Bonfire Night is an annual event to commemorate the actions of Guy Fawkes on 5thNovember 1605. Its history begins on that date when a group of young men planned to blow up the Houses of Parliament to kill the King James I and Members of Parliament who were making life difficult for Catholics. The conspirators stashed 36 barrels of explosives in a cellar under the House of Lords but the plot was foiled. Guy Fawkes was in the cellar when the authorities arrested them and he and his accomplices were rather unpleasantly executed.
Celebrating the fact that the king had survived the attempt on his life, people lit bonfires around London, and soon the observance of the failed Gunpowder Plot of 1605 became legally enforced across the country. It was compulsory to celebrate the thwarted plot until 1859 and throughout Britian today people commemorate the capture of Guy Fawkes with bonfires and fireworks and by burning an effigy of Guy.
It seems like a bizarre tradition to me, but it is perplexingly popular, despite being expensive and arguably commercially driven. Calls to firefighting services often triple on Bonfire Night and one study showed an increase in the concentration of toxic chemicals (in particular dioxin and furan, in case you’re wondering) in the air after Bonfire Night celebrations. It is important to remember that fireworks are enjoyed by some people but can be a source of anxiety for others and for animals too. Most animals fear the unusual sounds and would prefer to be indoors where the booming is muffled and they can hide somewhere like under some bedding or behind the sofa. Cats and dogs and small mammals should be kept in a safe and secure environment because the racket of fireworks can spook them and make them run off. It’s also best to ignore an animal that’s fretting (unless of course they’re hurting themselves) because their fearful state can cause them to react unexpectedly. Some thoughtful humans have put law in place to protect us animals and it is illegal for anyone under 18 to possess a firework in a public place or to cause any unnecessary suffering to a captive or domestic animal.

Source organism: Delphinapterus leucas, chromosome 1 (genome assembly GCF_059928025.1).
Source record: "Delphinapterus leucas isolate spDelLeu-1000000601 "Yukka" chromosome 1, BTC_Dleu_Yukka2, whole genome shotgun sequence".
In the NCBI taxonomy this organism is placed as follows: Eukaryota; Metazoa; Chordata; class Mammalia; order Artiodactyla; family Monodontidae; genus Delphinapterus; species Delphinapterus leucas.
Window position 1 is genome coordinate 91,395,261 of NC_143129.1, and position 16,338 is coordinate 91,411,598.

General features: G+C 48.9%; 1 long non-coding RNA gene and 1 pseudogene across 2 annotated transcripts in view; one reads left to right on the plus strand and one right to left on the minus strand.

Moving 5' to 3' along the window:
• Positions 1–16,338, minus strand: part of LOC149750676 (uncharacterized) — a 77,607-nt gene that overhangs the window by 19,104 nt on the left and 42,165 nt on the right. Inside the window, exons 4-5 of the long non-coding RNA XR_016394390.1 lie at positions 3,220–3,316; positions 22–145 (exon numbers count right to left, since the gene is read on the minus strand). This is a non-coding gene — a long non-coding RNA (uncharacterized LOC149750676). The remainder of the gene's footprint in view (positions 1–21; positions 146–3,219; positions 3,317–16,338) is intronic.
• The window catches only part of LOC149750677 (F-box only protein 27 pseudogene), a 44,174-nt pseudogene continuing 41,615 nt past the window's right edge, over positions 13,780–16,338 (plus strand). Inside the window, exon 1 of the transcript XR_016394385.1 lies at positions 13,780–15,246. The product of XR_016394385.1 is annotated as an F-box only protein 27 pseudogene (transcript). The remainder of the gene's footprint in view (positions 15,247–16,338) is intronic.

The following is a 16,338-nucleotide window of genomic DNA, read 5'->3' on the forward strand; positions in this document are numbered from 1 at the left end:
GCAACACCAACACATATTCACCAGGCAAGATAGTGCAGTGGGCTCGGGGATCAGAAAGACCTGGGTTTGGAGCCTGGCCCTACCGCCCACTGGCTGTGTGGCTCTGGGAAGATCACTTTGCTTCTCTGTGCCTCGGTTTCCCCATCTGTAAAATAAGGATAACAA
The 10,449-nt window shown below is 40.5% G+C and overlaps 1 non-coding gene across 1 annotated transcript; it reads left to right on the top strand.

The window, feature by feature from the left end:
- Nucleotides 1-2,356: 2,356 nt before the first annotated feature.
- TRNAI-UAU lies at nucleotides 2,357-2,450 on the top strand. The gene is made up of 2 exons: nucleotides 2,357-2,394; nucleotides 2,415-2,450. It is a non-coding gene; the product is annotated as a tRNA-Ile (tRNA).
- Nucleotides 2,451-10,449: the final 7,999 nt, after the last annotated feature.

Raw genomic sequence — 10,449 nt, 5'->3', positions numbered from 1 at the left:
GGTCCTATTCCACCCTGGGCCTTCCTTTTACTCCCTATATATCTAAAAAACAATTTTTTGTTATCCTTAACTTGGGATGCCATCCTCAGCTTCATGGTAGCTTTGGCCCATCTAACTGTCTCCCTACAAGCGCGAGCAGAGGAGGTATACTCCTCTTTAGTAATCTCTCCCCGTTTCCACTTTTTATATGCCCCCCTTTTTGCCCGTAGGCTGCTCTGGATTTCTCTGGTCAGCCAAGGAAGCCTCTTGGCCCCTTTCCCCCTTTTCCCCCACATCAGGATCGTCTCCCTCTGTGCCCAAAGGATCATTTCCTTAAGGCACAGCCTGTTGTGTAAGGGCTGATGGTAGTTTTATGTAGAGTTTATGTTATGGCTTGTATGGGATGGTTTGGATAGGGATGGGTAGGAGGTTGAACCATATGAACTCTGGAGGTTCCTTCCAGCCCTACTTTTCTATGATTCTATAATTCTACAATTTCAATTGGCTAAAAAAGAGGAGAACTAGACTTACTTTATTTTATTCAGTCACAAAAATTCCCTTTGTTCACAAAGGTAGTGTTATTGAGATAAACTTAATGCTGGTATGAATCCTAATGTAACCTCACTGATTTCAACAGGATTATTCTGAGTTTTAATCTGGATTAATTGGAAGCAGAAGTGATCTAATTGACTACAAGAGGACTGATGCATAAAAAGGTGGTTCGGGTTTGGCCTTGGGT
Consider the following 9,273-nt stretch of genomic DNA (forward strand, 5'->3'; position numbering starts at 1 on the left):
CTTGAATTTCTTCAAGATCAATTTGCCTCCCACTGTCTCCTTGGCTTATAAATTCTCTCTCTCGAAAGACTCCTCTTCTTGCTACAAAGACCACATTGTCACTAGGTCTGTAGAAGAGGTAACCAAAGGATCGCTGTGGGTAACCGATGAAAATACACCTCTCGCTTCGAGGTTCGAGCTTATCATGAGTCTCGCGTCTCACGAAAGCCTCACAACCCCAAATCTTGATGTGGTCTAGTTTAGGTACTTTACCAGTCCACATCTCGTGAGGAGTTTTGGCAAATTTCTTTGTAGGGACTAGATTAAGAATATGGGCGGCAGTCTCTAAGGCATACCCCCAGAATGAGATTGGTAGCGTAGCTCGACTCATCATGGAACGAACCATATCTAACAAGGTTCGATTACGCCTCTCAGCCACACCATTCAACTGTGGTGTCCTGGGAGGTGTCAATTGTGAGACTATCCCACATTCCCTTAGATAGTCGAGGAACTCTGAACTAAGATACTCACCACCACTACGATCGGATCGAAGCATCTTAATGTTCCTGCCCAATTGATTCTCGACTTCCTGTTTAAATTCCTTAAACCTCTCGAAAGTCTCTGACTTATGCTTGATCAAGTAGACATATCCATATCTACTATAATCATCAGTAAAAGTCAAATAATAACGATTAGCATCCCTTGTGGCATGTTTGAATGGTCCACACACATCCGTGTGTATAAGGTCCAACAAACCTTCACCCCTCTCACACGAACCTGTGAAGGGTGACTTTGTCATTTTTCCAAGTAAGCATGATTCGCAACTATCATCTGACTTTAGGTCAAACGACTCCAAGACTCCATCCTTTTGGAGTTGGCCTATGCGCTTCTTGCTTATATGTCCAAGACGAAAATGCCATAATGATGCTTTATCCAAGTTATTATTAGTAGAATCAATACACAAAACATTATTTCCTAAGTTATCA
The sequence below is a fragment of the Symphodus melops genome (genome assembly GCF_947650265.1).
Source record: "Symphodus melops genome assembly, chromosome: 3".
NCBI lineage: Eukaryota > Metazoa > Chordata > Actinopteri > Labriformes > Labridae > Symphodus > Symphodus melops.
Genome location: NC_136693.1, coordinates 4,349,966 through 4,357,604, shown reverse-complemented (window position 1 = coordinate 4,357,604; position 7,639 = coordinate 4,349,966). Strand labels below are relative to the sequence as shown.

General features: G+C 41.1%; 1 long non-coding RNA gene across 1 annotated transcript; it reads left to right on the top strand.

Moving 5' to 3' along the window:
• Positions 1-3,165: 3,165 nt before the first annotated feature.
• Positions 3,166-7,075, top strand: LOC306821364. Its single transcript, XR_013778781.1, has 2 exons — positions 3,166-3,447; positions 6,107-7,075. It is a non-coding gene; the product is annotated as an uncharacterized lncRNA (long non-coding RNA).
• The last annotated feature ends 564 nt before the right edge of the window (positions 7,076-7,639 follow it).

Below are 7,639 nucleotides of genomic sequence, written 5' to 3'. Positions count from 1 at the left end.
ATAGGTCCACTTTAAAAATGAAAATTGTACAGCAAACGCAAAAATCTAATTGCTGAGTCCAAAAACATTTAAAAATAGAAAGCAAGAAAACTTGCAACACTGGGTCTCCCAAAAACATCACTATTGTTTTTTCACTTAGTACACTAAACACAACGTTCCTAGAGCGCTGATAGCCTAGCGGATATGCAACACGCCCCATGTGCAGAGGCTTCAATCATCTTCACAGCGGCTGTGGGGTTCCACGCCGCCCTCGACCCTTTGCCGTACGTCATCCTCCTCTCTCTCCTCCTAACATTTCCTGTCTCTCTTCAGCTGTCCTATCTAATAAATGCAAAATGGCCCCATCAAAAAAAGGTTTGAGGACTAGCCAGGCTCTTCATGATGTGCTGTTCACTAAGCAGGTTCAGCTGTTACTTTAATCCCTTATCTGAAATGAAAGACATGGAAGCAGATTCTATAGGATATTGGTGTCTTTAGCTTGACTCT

John attended the local scout group’s fireworks display recently which had been postponed from the week before due to inclement weather conditions. They put on a good show, safely and responsibly, and the families in attendance appeared to enjoy the hullabaloo of the pops and whistles and the dramatic effects of the crackling comets and glittering stars. John said the children were waving their sparklers and everyone was gazing in awe at the dazzling shapes and showers of endless colour variations. Unlike many of my feline friends, I’m strangely curious about the banging noise of fireworks and I like to follow the trajectory of the brightly coloured lights. But John took these pretty pictures while I stayed at home, sitting on the window-sill watching the vivid hues of colour fizz and sizzle across the night sky.